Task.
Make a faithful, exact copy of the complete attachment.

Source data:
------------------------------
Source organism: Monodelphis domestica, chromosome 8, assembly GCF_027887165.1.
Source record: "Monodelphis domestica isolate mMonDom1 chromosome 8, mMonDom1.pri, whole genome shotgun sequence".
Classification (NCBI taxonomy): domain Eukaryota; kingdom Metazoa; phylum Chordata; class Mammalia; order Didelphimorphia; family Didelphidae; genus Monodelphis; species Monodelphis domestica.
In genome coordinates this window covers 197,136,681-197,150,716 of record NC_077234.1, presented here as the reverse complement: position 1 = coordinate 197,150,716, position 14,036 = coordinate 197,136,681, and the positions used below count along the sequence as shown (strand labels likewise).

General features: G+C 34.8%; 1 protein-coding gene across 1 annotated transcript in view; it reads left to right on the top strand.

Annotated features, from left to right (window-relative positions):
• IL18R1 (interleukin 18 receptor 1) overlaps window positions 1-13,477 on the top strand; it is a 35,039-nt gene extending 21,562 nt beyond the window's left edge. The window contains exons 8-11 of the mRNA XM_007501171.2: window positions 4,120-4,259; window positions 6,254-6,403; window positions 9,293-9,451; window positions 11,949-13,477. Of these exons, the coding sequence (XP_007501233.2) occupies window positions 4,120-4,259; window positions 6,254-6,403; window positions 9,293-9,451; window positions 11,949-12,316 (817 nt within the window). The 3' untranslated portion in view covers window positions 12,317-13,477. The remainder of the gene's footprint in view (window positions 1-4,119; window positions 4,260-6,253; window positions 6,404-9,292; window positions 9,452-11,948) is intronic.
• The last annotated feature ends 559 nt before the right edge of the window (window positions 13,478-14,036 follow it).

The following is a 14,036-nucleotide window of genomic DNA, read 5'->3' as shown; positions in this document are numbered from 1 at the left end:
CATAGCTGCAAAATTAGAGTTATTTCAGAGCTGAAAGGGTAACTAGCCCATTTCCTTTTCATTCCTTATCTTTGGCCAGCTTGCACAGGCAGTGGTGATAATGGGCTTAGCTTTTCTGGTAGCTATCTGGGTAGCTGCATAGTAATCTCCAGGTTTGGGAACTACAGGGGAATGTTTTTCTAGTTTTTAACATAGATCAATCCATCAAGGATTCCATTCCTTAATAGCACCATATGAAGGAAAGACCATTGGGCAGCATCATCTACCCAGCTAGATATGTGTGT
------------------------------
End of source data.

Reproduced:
Source organism: Monodelphis domestica, chromosome 8, assembly GCF_027887165.1.
Source record: "Monodelphis domestica isolate mMonDom1 chromosome 8, mMonDom1.pri, whole genome shotgun sequence".
Classification (NCBI taxonomy): domain Eukaryota; kingdom Metazoa; phylum Chordata; class Mammalia; order Didelphimorphia; family Didelphidae; genus Monodelphis; species Monodelphis domestica.
In genome coordinates this window covers 197,136,681-197,150,716 of record NC_077234.1, presented here as the reverse complement: position 1 = coordinate 197,150,716, position 14,036 = coordinate 197,136,681, and the positions used below count along the sequence as shown (strand labels likewise).

General features: G+C 34.8%; 1 protein-coding gene across 1 annotated transcript in view; it reads left to right on the top strand.

Annotated features, from left to right (window-relative positions):
• IL18R1 (interleukin 18 receptor 1) overlaps window positions 1-13,477 on the top strand; it is a 35,039-nt gene extending 21,562 nt beyond the window's left edge. The window contains exons 8-11 of the mRNA XM_007501171.2: window positions 4,120-4,259; window positions 6,254-6,403; window positions 9,293-9,451; window positions 11,949-13,477. Of these exons, the coding sequence (XP_007501233.2) occupies window positions 4,120-4,259; window positions 6,254-6,403; window positions 9,293-9,451; window positions 11,949-12,316 (817 nt within the window). The 3' untranslated portion in view covers window positions 12,317-13,477. The remainder of the gene's footprint in view (window positions 1-4,119; window positions 4,260-6,253; window positions 6,404-9,292; window positions 9,452-11,948) is intronic.
• The last annotated feature ends 559 nt before the right edge of the window (window positions 13,478-14,036 follow it).

The following is a 14,036-nucleotide window of genomic DNA, read 5'->3' as shown; positions in this document are numbered from 1 at the left end:
CATAGCTGCAAAATTAGAGTTATTTCAGAGCTGAAAGGGTAACTAGCCCATTTCCTTTTCATTCCTTATCTTTGGCCAGCTTGCACAGGCAGTGGTGATAATGGGCTTAGCTTTTCTGGTAGCTATCTGGGTAGCTGCATAGTAATCTCCAGGTTTGGGAACTACAGGGGAATGTTTTTCTAGTTTTTAACATAGATCAATCCATCAAGGATTCCATTCCTTAATAGCACCATATGAAGGAAAGACCATTGGGCAGCATCATCTACCCAGCTAGATATGTGTGT